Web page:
Rivera's big blast came in the fifth inning, when he barely cleared the wall in center field on a three-run shot that gave the Padres a 5-3 lead.
"Once I was going down to first base," Rivera said, "I saw that [Giants center fielder Angel] Pagan was going back and back; I realized that it was gone. It's a good feeling and it's good for the team. We need this one and hopefully a lot more to come."
Rivera also ripped a two-run double down the left-field line in the fourth to open the game's scoring, becoming the first Padre to record five RBIs at AT&T Park. Not bad in two at-bats against Bumgarner, a pitcher he had never faced before.
After the game, Rivera was quick to praise hitting coaches Phil Plantier and Alonzo Powell for showing him video of Bumgarner and giving him a scouting report. It marked his first home run since May 19, 2011, and his first three-run dinger since June 26, 2005.
"I was a little off," Bumgarner (2-3) said after lasting just five innings. "I have to figure out what it was and work on it, get it fixed before my next start. My command obviously wasn't very good."
The six runs also matched a season high for the Padres, who have scored an MLB-worst 75 runs through 27 games (2.78 average).
"You never know who's going to be the guy on a certain night that's a big part of the victory," Padres manager Bud Black said. "Tonight it came from Rene Rivera. And I thought he did a good job of handling the pitching. That was a hard-fought game on both sides."
Ultimately, Rivera's quintet of RBIs stood the test against San Francisco's offense, which tagged Ross for four runs on eight hits and two walks in 5 1/3 innings.
Ten days after shutting out the Giants across eight innings in San Diego, Ross faced the minimum through three innings. He was also helped out immensely by a defense that turned a double play in both the first and second innings after he let some early runners reach base.
"You know what they say," Black said. "A double play is a pitcher's best friend. We saw that tonight with Tyson."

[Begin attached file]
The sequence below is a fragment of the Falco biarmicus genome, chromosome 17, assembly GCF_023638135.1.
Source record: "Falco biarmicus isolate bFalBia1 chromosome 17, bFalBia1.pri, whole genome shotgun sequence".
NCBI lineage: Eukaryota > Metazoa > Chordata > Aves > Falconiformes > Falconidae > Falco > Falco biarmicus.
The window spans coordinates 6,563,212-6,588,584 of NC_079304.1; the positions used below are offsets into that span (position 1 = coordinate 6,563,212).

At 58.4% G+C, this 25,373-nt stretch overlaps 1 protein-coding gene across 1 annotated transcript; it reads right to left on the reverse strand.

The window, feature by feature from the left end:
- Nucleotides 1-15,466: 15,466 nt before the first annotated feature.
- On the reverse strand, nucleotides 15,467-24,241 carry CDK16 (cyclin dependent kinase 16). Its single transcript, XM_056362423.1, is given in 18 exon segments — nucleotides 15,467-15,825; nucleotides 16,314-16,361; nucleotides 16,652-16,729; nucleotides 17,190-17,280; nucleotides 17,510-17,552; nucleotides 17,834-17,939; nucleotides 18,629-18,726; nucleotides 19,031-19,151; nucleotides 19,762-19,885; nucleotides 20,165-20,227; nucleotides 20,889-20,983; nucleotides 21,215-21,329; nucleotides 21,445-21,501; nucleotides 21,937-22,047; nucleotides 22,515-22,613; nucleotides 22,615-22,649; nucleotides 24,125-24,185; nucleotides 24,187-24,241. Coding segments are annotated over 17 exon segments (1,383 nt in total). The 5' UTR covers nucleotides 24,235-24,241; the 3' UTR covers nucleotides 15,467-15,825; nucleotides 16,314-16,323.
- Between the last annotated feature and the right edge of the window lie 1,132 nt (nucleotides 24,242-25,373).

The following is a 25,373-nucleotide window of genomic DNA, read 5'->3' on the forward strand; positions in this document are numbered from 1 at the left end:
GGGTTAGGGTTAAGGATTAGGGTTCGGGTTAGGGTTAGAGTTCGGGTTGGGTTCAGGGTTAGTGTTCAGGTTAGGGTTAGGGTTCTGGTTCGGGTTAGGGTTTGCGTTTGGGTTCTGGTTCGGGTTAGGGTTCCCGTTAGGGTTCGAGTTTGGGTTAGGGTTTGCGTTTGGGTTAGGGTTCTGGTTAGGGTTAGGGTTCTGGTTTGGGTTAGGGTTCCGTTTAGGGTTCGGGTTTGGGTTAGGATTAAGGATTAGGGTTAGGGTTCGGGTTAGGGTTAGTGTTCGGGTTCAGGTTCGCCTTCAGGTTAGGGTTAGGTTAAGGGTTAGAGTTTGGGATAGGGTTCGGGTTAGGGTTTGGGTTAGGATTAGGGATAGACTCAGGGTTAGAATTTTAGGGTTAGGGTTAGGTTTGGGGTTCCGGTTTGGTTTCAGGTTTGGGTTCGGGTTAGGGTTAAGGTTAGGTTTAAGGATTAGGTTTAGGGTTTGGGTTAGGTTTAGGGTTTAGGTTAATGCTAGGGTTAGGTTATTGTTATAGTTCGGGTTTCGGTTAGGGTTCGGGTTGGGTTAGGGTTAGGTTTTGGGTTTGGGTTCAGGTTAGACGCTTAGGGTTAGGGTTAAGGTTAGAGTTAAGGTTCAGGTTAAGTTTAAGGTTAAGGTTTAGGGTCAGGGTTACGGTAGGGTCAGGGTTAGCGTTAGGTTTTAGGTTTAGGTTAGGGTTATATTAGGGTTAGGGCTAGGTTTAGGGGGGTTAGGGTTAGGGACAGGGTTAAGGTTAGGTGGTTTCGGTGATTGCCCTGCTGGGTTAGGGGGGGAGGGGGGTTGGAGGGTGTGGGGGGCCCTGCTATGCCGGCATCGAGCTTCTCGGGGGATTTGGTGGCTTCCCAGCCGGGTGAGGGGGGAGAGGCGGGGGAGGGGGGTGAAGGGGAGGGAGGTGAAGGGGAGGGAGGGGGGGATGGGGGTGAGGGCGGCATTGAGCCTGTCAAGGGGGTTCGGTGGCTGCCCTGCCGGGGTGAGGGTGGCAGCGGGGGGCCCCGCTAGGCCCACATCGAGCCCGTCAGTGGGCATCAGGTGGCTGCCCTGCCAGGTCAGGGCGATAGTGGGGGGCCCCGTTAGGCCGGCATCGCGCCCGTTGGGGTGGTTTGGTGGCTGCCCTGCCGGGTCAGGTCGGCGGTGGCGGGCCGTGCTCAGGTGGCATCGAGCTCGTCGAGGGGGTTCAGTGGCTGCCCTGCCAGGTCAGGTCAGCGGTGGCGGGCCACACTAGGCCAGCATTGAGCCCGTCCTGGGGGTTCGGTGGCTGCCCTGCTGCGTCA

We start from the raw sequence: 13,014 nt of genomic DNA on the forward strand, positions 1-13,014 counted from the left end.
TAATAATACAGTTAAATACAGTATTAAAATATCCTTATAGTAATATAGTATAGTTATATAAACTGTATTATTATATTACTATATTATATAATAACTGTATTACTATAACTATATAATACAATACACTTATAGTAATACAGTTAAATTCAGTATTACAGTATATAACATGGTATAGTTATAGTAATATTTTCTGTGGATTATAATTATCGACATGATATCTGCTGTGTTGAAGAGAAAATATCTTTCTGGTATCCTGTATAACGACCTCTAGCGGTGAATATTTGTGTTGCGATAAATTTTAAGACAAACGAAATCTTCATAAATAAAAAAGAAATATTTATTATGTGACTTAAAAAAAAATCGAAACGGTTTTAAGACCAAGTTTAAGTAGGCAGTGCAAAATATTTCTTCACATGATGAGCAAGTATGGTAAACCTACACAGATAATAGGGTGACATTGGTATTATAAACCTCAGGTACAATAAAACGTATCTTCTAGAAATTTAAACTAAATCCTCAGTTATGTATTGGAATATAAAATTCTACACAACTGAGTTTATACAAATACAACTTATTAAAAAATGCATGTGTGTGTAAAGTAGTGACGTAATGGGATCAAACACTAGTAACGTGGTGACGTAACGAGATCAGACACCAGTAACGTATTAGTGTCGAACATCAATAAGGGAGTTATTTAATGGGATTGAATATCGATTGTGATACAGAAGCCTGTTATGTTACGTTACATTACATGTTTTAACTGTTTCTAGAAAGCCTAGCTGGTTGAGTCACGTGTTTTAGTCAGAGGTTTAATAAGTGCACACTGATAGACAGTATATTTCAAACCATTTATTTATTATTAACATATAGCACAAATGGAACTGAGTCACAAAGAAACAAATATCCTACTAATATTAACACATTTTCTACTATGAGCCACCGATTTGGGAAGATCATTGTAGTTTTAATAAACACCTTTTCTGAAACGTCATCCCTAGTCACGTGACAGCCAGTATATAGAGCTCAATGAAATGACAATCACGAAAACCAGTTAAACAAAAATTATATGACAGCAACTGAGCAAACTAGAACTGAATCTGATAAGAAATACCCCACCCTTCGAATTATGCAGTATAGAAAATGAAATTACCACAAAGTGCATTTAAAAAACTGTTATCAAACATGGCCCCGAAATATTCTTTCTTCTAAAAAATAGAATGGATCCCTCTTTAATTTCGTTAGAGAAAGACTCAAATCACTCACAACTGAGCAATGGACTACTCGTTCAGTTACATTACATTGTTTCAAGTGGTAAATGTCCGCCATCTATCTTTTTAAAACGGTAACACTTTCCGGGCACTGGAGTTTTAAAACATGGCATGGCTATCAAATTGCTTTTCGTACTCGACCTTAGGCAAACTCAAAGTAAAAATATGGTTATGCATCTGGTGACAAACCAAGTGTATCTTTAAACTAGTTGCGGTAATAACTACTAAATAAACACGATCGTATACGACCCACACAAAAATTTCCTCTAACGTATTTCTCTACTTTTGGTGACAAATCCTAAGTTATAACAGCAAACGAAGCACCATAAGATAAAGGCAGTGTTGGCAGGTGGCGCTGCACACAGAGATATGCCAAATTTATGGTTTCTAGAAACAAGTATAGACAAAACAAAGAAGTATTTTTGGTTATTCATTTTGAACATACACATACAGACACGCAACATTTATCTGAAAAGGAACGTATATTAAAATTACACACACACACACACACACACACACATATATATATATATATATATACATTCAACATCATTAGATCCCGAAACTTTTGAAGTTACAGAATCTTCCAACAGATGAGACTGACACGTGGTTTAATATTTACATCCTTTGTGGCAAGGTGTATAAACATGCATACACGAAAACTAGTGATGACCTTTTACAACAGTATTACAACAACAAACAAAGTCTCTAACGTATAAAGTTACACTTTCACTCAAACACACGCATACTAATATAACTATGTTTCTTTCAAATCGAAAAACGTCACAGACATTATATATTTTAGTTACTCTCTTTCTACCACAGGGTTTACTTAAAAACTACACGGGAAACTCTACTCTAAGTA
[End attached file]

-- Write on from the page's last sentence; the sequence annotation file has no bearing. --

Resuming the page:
San Francisco eventually got on the board with Hunter Pence's RBI triple in the fourth to right-center, before Michael Morse hit a two-run single later in the inning to give the Giants a brief 3-2 lead. Ross would also surrender a solo shot to Giants second baseman Brandon Hicks in the fifth, but did enough to earn his third win of the year.
"It was definitely a battle," Ross said, adding it was nice to get a win in his native Bay Area. "My offspeed was inconsistent, left some sliders up in the zone that they hit hard. Just a battle out there."
San Diego -- currently dealing with injuries to key hitters like Chase Headley, Seth Smith and Carlos Quentin -- was also without starting second baseman Jedd Gyorko (paternity leave) on Monday. Tommy Medica (1-for-3, walk) was called up in Gyorko's place while Alexi Amarista (1-for-4, double, walk, RBI) started at second, and both players scored two runs on the evening.
"It's great, man. This team's got a lot of heart," Ross said of the short-handed win. "It's going to be nice to get all of those guys back in the lineup, but we're not going to lay down for anyone."
Once Ross was done, he handed the ball off to San Diego's stellar bullpen, which turned in 3 2/3 innings of scoreless relief to lower its MLB-best era to 1.94.
Upon hearing that his club still leads the league in bullpen ERA, Black rapped his knuckles on his desk and said, "Is that right?"
Huston Street closed out the ninth to earn his 10th save in 10 tries, second only to Milwaukee's Francisco Rodriguez (12). Despite a beat-up roster and underperforming offense, San Diego (13-14) is 2 1/2 games behind San Francisco (15-11) for first place in the competitive National League West.